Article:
After being refloated by the Argentinian navy, and undergoing a hull inspection in Ushuaia, the Logachev trundled back across the fierce Drake — without “significant” damage to the hull — for more of the same work.

Sanctions: lukewarm effect?

As defined by a controversial 1988 Antarctic mining pact — ultimately abandoned after public protests — “prospecting” aims to identify “areas of mineral resource potential for possible exploration and development”. 

Thus, argues Alan Hemmings, Antarctic prospecting is a mineral resource activity outlawed by the ban, because it forbids “any activity relating to mineral resources, excluding scientific research”. 

“This was reiterated by treaty states in a resolution in 2023,” Hemmings emphasises.

Read more in Daily Maverick: The price of opposition — Geopolitics and governance gridlock divides Antarctica

However, it is uncertain if the sanctions will affect the ship’s Antarctic operations, says Hemmings. Although Russian state vessels are banned from New Zealand ports, South American gateway ports may be open to them. 

“Cooperation between the Russian Federation and most other Antarctic states has already dried up,” Hemmings says. “The Rosgeo-Karpinsky project is anyway an autonomous national strategic project that seemingly does not involve cooperation with anyone, bar port-access arrangements with South Africa.” 

The rest of the Russian polar fleet has also used Cape Town for decades, where the Karpinsky’s activities caused protests in 2023

The sanctions’ success “likely boils down to whether they have any effect in relation to the Karpinsky using South African ports. Perhaps the risk of US secondary sanctions against South Africa will stimulate a reappraisal — but it obviously has not hitherto,” he points out. 

Read more in Daily Maverick: Antarctica: A mysterious continent filled with teeming life in need of our protection

Potential future challenges to the Karpinsky’s transit through the South African coastal metropole might be viewed by President Cyril Ramaphosa’s administration “as gratuitous payback from the pro-Israel US, deliberately seeking to use pressure” in the wake of the Gaza Case at the International Court of Justice.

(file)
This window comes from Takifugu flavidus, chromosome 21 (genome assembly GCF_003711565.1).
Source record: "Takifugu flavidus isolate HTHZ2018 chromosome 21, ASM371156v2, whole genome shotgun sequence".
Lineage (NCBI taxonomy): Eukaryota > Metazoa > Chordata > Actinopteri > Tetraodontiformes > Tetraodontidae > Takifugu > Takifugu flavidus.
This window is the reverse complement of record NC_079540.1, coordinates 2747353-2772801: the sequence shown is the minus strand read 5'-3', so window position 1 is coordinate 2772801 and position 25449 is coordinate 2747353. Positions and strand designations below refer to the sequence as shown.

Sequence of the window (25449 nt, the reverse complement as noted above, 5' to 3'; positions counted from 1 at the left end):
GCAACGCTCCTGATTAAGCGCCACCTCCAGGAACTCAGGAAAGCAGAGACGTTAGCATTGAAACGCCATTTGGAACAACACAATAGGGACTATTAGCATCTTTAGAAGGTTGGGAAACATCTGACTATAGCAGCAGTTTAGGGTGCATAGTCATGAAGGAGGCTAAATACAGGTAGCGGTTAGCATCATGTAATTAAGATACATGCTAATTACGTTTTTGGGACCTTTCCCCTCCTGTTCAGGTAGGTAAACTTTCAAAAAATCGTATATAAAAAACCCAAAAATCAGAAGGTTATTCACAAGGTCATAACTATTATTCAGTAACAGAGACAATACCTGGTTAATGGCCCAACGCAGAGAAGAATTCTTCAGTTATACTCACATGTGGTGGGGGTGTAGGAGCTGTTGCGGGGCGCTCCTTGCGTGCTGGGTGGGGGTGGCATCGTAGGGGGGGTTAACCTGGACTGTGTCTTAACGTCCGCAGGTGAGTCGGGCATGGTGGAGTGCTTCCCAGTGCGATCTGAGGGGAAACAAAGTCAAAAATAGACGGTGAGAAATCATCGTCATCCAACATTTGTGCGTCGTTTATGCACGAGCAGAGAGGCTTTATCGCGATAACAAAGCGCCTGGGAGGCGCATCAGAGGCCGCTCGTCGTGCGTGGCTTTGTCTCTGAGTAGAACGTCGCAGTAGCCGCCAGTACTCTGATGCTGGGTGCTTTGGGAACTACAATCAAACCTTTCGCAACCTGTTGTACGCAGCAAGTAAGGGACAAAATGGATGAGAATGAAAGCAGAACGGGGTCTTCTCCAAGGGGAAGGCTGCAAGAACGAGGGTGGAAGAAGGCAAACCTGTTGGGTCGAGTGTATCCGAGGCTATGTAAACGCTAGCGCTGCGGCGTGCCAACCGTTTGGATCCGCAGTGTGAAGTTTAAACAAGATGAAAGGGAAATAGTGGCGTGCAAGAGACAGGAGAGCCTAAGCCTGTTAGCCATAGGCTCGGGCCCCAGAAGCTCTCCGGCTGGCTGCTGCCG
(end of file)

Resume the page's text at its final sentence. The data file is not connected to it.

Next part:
The treaty’s India-hosted May meeting is also unlikely to exert pressure on South Africa, “given the host’s own reservations regarding Russian sanctions”, Hemmings adds.

In early 2022, the Antarctic governance professor led an academic push calling for a “forever”, unchangeable ban on extracting Antarctic oil and gas. 

The ban does not expire, but from January 2048 it is possible that a majority of treaty states with decision-making rights may vote to transform it.

Among clearing other major hurdles, a new mining pact would be needed to weaken or reverse the ban, as noted by Professor Klaus Dodds during a new Westminster inquiry on the UK’s Antarctic interests — held in December and February.

Dodds cited the Karpinsky’s activities during his oral evidence.

WATCH: Professor Klaus Dodds, a geopolitics specialist at Royal Holloway, University of London, testifies at Westminster’s inquiry. (Source: Parliamentlive.tv)

Head of Russian Antarctic Expedition: ‘We are no different’

The Karpinsky sails under the flag of the Russian Antarctic Expedition (RAE) — a prominent, founding player of the treaty, which devotes the region to peaceful pursuits such as tourism and science.

Led for decades by the Russian oceanographer Dr Valery Lukin, the RAE is now spearheaded by Pavel Lunev — the PMGE’s director until April 2023. 

Lunev previously told us that the subsdiary’s geological and geophysical survey work was “no different” to projects managed by other Madrid Protocol signatories. 

During the 2021/22 summer, he said, it probed “the glacial processes, dynamics and evolution of the ice sheet and the stages of Antarctic glaciation”, and “the nature and foundation of the Earth’s crust”.

When pointed to the subsidiary’s April 2022 report , in which it claimed to be gathering data on Antarctica’s “mineral resource potential”, Rosgeo told us: “You will agree it would be illogical to exclude hydrocarbons from consideration … given that they are a natural component of the geological environment.”

The South African Department of International Relations and Rosgeo did not respond to requests for comment. DM

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  • Zai AD says:

    US: hypocritical, immoral, greed and power driven genocide complicit bully.
    They invade countries and then have the audacity to punish and sanction countries that don’t benefit them. Use, abuse and destroy.